Table Service by 4DSkbV

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									Table Service




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Welcome
Welcome to your workbook on table service. This workbook is designed to give you an
understanding of the areas of table service.
This workbook contains a mixture of information including exercises to make sure you
understand key points. The workbook is easy to use and totally flexible. Used in
conjunction with your organisations training the workbook can give you the knowledge
and confidence to work in this area.

Introduction
This workbook gives a general overview of table service.
This workbook is divided into three main sections:

Preparing Service Areas
Preparing Dining Areas
Clearing Areas

Before you start work on this book, you should familiarise yourself with health and
safety legislation and food safety legislation. You should also find out the procedures
used in your workplace regarding food service.
Preparation prior to service is the essential ingredient in any successful catering unit.
Good preparation is also controlled by legislation and therefore must be carried out
systematically. Many have compared the job of a waiter to an actor on the stage.
Before the play, the stage must be set!

Pre-requisites
To enable you to complete this book the following booklets may be useful;
    Highfields Hygiene Sense Hygiene Awareness
    Highfields Health and Safety for Caterers




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KEY WORDS
You may come across some new words. Here is a list of them. Add any others you
come across and give the definition.
Aboyeur                                Chef in charge of hot plate
Abrasive                               A scratching substance
Accompaniment                          Sauces etc offered separately to enhance
                                       a dish
Bain marie                             Warm water bath to keep sauces etc
CO2 gas                                Carbon dioxide gas
Condiments                             Salt and pepper
Cutlery                                Knives, forks and spoons
Damp dust                              Warm water, neutral detergent and
                                       sponge cloth
Duty rota                              List of duties to be done and who should
                                       do them
Flambé                                 To cook food at the table
Flatware                               Spoons and forks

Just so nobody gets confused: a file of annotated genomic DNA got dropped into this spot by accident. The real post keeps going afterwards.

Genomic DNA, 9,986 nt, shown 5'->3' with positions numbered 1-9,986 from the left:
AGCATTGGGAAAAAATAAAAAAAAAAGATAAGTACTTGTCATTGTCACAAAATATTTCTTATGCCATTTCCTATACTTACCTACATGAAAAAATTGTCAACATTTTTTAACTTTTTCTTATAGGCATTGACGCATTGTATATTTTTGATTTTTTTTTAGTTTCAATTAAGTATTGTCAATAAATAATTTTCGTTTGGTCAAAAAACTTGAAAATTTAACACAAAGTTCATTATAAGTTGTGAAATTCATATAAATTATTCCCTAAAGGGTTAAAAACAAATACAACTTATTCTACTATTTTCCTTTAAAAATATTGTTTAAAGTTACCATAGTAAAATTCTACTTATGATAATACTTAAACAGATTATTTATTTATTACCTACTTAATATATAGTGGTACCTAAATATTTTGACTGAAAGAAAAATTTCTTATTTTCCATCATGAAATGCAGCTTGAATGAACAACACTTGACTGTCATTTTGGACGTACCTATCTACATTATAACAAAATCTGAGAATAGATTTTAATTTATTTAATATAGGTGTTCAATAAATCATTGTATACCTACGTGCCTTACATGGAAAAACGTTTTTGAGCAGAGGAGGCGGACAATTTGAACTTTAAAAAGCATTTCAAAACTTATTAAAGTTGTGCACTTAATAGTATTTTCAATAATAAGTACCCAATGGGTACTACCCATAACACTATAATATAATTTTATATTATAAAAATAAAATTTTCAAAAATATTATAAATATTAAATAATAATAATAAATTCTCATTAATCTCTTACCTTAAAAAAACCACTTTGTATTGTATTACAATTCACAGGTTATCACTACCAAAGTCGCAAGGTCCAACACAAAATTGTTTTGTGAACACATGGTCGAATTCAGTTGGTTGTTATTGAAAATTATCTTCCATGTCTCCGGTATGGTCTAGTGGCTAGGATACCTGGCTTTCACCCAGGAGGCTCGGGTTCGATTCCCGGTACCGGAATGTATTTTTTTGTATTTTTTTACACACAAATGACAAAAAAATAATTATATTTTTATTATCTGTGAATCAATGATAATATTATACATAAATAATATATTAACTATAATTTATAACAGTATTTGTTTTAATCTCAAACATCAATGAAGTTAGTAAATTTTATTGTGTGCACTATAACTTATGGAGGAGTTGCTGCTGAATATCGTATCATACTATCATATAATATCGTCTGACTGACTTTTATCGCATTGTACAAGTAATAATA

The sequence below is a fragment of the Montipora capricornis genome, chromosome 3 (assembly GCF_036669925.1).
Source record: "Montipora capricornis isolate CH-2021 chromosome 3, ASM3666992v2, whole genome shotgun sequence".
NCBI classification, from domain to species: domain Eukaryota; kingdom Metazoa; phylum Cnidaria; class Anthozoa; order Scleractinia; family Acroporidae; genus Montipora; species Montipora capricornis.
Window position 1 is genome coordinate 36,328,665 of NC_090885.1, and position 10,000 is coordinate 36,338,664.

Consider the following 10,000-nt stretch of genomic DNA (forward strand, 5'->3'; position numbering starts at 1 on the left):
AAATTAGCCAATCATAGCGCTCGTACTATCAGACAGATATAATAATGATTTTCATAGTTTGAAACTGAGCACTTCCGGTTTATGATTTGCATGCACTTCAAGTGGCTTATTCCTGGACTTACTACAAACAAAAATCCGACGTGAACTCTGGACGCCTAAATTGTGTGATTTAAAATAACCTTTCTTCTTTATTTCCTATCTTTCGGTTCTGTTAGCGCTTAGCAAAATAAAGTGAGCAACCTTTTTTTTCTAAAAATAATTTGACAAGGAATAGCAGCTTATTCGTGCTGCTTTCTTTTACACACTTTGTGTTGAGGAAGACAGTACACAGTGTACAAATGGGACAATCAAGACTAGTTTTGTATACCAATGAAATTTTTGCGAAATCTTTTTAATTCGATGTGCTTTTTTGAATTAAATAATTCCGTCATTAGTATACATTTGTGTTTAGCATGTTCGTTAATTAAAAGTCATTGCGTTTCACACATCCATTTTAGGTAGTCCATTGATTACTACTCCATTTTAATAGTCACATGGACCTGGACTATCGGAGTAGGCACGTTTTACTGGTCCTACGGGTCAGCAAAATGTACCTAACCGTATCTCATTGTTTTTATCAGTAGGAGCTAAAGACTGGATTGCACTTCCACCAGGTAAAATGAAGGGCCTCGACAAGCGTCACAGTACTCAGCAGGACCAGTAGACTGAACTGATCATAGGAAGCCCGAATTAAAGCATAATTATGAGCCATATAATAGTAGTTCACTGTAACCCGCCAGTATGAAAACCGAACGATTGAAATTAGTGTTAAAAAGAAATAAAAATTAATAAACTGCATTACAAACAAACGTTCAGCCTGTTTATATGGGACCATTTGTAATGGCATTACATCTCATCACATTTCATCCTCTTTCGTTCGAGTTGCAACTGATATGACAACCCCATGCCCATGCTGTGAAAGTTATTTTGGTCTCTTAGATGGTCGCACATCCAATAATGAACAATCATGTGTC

Holloware                              Silver items for example, teapots, milk
                                       jugs
Mise-en-place                          Everything in place
Room service                           Service of food/drink in hotel bedrooms
Salver                                 Small silver or wooden tray
Station                                Sideboard from which service is carried
                                       out
Table d'hote                           Fixed menu, fixed price




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       PREPARE SERVICE AREAS AND EQUIPMENT FOR
TABLE SERVICE
Customers dine out in order to enjoy themselves, they will have certain preset
expectations and we must do our best to help fulfil these expectations and satisfy their
demands. The restaurant must be organised, clean, safe and comfortable. Comfort is
affected by a number of variables; lighting, heating, ventilation and music as well as
the fixtures, fittings and of course the staff themselves. All these points must be
covered to create the right atmosphere. The routine restaurant tasks of preparation are
cleaning and maintenance, which staff may find tedious but are key factors for
business success.

SERVICE AREAS
Preparation for service is largely carried out away from the dining area. The service
area is usually situated between the restaurant and kitchen and can be divided into
five sections:

1     Stillroom

2     Wash-up

3     Hot plate/hot cupboards

4     Silver/plate room

5     Linen room

Remember that during service times service areas are very busy and all aspects of
health and safety must be adhered to in order to prevent accidents.

Hygiene is a major priority and service areas must be hygienic, clean and free from
damage in order to:
    prevent any transfer of food poisoning
    comply with health and safety requirements
    maintain a high standard of cleanliness
    control the risk of accidents or fire
    prevent a build-up of waste or unpleasant odours which would attract pest
      infestation

THE STILLROOM
The stillroom provides items of food and beverages required for service which other
main departments, such as the kitchen, do not supply. As well as storing food items,
some light preparation is carried out in this area, sandwiches or toasted items are
good examples. The range of these food items requires a considerable amount of
equipment to ensure
Correct storage, preparation and presentation. Essential equipment may include:
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Water boilers
Coffee machines
Coffee grinders
Toasters
Bread slicing machine
Refrigerator
Salamander
Hot cupboard
Sinks
Microwave
Hot water boiler
Storage space/cupboards

Activity 1
1. Describe what a salamander is and list a number of its uses.




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2. At your place of work, make a list of stillroom equipment including uses and the
cleaning method.
           Equipment Name         Uses                    Cleaning Method




STILLROOM PROVISIONS
Consumables prepared in the stillroom may include the following:

•     Beverages       –     coffee, tea, chocolate, fruit juices, milk shakes

•     Butter –        pre-portioned, curled or portioned through butter pat machine

•     Rolls, broche, croissant

•     Gristicks, melba toast, toast, biscuits

•     Scones, tea cakes, crumpets

•     Sandwiches

•     Gateaux or pastries

•     Milk or cream

•     Preserves (marmalade, honey, fruit jams etc)